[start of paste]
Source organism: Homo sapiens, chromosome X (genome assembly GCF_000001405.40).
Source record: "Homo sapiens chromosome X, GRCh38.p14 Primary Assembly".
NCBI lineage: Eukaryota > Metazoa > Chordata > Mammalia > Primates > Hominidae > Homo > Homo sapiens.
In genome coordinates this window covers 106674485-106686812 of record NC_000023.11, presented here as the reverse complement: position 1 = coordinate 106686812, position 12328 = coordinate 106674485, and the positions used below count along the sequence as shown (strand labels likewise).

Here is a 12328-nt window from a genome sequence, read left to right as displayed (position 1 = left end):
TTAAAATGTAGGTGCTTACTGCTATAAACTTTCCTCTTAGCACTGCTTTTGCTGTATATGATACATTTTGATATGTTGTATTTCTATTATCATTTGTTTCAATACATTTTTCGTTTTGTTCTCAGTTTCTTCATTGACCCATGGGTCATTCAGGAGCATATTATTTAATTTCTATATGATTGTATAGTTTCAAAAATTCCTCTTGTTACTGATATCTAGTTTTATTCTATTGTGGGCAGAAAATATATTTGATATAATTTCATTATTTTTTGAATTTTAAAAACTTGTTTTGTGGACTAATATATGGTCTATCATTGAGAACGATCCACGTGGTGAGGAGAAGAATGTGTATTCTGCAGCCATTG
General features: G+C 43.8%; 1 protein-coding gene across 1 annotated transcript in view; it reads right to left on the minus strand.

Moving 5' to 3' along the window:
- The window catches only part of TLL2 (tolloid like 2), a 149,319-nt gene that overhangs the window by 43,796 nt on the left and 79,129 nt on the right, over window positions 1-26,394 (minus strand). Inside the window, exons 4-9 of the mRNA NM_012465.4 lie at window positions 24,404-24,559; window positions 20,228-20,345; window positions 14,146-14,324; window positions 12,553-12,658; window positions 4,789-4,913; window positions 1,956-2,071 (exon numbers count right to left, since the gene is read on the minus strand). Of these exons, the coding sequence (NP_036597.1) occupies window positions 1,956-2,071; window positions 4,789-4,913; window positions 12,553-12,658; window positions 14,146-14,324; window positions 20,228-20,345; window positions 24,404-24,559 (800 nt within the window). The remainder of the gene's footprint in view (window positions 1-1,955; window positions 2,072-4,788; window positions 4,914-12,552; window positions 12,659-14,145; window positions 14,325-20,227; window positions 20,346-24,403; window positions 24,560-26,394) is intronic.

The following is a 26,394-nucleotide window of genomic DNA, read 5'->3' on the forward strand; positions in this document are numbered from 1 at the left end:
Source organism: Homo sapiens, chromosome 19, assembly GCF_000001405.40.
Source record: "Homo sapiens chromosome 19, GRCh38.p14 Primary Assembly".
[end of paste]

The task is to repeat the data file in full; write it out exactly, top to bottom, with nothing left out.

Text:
Source organism: Homo sapiens, chromosome X (genome assembly GCF_000001405.40).
Source record: "Homo sapiens chromosome X, GRCh38.p14 Primary Assembly".
NCBI lineage: Eukaryota > Metazoa > Chordata > Mammalia > Primates > Hominidae > Homo > Homo sapiens.
In genome coordinates this window covers 106674485-106686812 of record NC_000023.11, presented here as the reverse complement: position 1 = coordinate 106686812, position 12328 = coordinate 106674485, and the positions used below count along the sequence as shown (strand labels likewise).

Here is a 12328-nt window from a genome sequence, read left to right as displayed (position 1 = left end):
TTAAAATGTAGGTGCTTACTGCTATAAACTTTCCTCTTAGCACTGCTTTTGCTGTATATGATACATTTTGATATGTTGTATTTCTATTATCATTTGTTTCAATACATTTTTCGTTTTGTTCTCAGTTTCTTCATTGACCCATGGGTCATTCAGGAGCATATTATTTAATTTCTATATGATTGTATAGTTTCAAAAATTCCTCTTGTTACTGATATCTAGTTTTATTCTATTGTGGGCAGAAAATATATTTGATATAATTTCATTATTTTTTGAATTTTAAAAACTTGTTTTGTGGACTAATATATGGTCTATCATTGAGAACGATCCACGTGGTGAGGAGAAGAATGTGTATTCTGCAGCCATTG
General features: G+C 43.8%; 1 protein-coding gene across 1 annotated transcript in view; it reads right to left on the minus strand.

Moving 5' to 3' along the window:
- The window catches only part of TLL2 (tolloid like 2), a 149,319-nt gene that overhangs the window by 43,796 nt on the left and 79,129 nt on the right, over window positions 1-26,394 (minus strand). Inside the window, exons 4-9 of the mRNA NM_012465.4 lie at window positions 24,404-24,559; window positions 20,228-20,345; window positions 14,146-14,324; window positions 12,553-12,658; window positions 4,789-4,913; window positions 1,956-2,071 (exon numbers count right to left, since the gene is read on the minus strand). Of these exons, the coding sequence (NP_036597.1) occupies window positions 1,956-2,071; window positions 4,789-4,913; window positions 12,553-12,658; window positions 14,146-14,324; window positions 20,228-20,345; window positions 24,404-24,559 (800 nt within the window). The remainder of the gene's footprint in view (window positions 1-1,955; window positions 2,072-4,788; window positions 4,914-12,552; window positions 12,659-14,145; window positions 14,325-20,227; window positions 20,346-24,403; window positions 24,560-26,394) is intronic.

The following is a 26,394-nucleotide window of genomic DNA, read 5'->3' on the forward strand; positions in this document are numbered from 1 at the left end:
Source organism: Homo sapiens, chromosome 19, assembly GCF_000001405.40.
Source record: "Homo sapiens chromosome 19, GRCh38.p14 Primary Assembly".